NFL roundup: Rams claim Young; Lions keep cleaning house

The Sports Xchange
The SportsXchange

One day after Titus Young was waived by the Detroit Lions, the disgruntled wide receiver was claimed by the St. Louis Rams on Tuesday.
The Rams, according to USA Today, were the only team to put in a waiver claim for the 23-year-old receiver.
Young's 2013 base salary is scheduled to be $555,000. He had 33 catches for 383 yards and four touchdowns in 2012, which was his second NFL season after being drafted in the second round in 2011 out of Boise State.
His career totals with the Lions include 81 receptions for 990 yards and 10 touchdowns.
The Lions had problems with Young's behavior and comments all season, and he was disciplined several times.
Detroit continued their purge, releasing defensive end Kyle Vanden Bosch and guard Stephen Peterman.
Vanden Bosch, who made 3.5 sacks this season, was scheduled to count $10.7 million against the salary cap next season. The Nebraska product has 58 sacks in 12 seasons with the Arizona Cardinals, Tennessee Titans and Detroit.
Peterman is an eight-year veteran who has played the last six seasons with the Lions.

--Defensive end Frostee Rucker was released by the Cleveland Browns after just one season with the team.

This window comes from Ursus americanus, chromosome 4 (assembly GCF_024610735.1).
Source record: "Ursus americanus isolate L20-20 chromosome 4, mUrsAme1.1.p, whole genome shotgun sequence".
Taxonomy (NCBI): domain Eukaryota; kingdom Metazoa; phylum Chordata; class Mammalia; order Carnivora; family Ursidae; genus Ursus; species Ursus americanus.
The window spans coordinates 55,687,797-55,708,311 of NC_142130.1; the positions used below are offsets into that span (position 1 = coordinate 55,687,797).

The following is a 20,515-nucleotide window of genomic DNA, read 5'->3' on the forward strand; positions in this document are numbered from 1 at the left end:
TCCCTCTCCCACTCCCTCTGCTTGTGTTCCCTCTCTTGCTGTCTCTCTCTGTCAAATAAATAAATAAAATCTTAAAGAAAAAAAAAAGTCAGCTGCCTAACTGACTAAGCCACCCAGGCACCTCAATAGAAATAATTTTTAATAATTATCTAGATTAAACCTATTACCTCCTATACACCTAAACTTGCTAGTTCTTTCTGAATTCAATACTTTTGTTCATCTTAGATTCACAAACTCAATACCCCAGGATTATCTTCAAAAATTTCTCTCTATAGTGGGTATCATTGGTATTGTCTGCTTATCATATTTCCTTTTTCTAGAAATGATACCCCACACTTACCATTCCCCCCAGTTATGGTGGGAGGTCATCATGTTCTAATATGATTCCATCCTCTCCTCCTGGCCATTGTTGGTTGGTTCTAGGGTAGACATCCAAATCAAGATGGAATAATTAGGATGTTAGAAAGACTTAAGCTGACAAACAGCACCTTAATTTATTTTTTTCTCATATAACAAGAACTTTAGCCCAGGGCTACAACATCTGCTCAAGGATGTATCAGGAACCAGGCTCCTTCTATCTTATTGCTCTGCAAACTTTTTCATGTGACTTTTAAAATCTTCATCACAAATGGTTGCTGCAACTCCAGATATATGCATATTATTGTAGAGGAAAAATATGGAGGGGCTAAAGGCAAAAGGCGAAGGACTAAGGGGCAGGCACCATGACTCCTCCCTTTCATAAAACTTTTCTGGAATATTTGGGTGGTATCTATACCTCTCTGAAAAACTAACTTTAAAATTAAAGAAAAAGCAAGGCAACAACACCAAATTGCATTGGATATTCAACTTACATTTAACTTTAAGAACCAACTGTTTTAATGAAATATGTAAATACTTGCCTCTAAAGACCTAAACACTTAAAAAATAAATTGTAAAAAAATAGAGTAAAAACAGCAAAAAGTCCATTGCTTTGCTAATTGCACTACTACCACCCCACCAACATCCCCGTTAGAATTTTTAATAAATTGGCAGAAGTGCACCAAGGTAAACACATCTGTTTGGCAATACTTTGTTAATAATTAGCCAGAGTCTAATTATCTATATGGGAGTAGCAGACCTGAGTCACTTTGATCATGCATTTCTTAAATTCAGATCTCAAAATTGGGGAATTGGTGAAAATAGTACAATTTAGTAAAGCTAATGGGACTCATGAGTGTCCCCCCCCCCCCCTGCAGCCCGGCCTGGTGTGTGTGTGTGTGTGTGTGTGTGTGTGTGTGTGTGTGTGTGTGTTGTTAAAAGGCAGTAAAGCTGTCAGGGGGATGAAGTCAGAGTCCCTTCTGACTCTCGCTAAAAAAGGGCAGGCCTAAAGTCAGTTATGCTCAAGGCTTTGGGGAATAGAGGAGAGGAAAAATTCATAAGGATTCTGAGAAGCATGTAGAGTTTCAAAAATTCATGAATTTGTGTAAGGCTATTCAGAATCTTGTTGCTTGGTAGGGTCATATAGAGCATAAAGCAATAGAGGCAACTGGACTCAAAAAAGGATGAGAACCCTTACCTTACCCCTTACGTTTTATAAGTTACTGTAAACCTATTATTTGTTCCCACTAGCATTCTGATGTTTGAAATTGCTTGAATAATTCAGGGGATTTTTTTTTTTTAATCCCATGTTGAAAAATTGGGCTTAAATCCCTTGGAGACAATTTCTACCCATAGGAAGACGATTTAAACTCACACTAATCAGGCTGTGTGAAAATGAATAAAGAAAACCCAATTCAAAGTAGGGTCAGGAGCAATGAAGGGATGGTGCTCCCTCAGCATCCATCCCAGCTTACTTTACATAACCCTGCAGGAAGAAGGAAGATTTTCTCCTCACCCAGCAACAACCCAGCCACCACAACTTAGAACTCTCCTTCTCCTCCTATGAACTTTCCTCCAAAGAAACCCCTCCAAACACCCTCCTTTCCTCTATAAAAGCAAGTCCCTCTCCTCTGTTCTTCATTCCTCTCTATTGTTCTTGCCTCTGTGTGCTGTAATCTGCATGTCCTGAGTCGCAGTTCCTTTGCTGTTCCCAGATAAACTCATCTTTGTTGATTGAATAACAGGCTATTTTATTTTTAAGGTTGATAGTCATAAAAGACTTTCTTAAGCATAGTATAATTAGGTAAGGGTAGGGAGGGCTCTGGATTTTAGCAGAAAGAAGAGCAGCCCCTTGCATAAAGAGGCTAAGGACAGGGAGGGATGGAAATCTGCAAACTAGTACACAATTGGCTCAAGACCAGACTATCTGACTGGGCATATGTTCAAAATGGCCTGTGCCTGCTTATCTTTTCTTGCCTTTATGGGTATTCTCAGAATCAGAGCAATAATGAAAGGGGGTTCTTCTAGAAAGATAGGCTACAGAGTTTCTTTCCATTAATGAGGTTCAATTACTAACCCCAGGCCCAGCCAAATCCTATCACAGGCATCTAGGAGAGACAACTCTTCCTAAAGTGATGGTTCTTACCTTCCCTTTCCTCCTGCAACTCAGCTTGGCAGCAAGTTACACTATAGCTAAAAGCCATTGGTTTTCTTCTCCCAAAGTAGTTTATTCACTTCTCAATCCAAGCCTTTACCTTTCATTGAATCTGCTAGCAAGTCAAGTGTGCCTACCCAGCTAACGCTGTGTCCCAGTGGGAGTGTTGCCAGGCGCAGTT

Rucker was a productive part of a rotation with Juqua Parker last season, finishing with 48 tackles, four sacks and a forced fumble while starting 16 games, but was a victim of the Browns' planned switch to a 3-4 defense.

--The Giants released linebacker Michael Boley.
Boley, 30, was a mainstay on the Giants' defense but had been slowed by injuries. By releasing him, the Giants can save $3.1 million of the $4.25 million base salary he was owed in 2013; the remaining $1.4 million is applied to the salary cap next season, the final year of his contract.

--Superdome officials warned of a possible power outage months before the Super Bowl, and they hurried to replace some equipment, according to multiple reports.
An Oct. 15 memo released by the Louisiana Stadium & Exposition District said tests on the venue's electrical feeders showed "some decay and a chance of failure." Entergy New Orleans, the company that supplies power to the stadium, and the structure's engineering staff "had concerns regarding the reliability of the Dome service from Entergy's connection point to the Dome," the memo said.
The cause of Sunday's 34-minute, third-quarter power outage is still being investigated. The blackout was embarrassing for New Orleans, though officials said the incident wouldn't damage the city's chances of hosting the championship again.

--Tens of thousands of Baltimore Ravens fans decked out in purple and black cheered, sang and danced during a celebration of their team's Super Bowl victory.
After a ceremony in front of City Hall that featured brief remarks from head coach John Harbaugh, the parade streamed past the Inner Harbor on the way to M&T Stadium. Players rode on a float and in flat-bed trucks and Humvees.
Police estimated more than 200,000 fans took part in the celebration throughout the parade route and city hall.
Baltimore officials said the event caused massive delays on bus lines and the city's light rail system. They also said many fans broke through the barricades that restricted automobile traffic.

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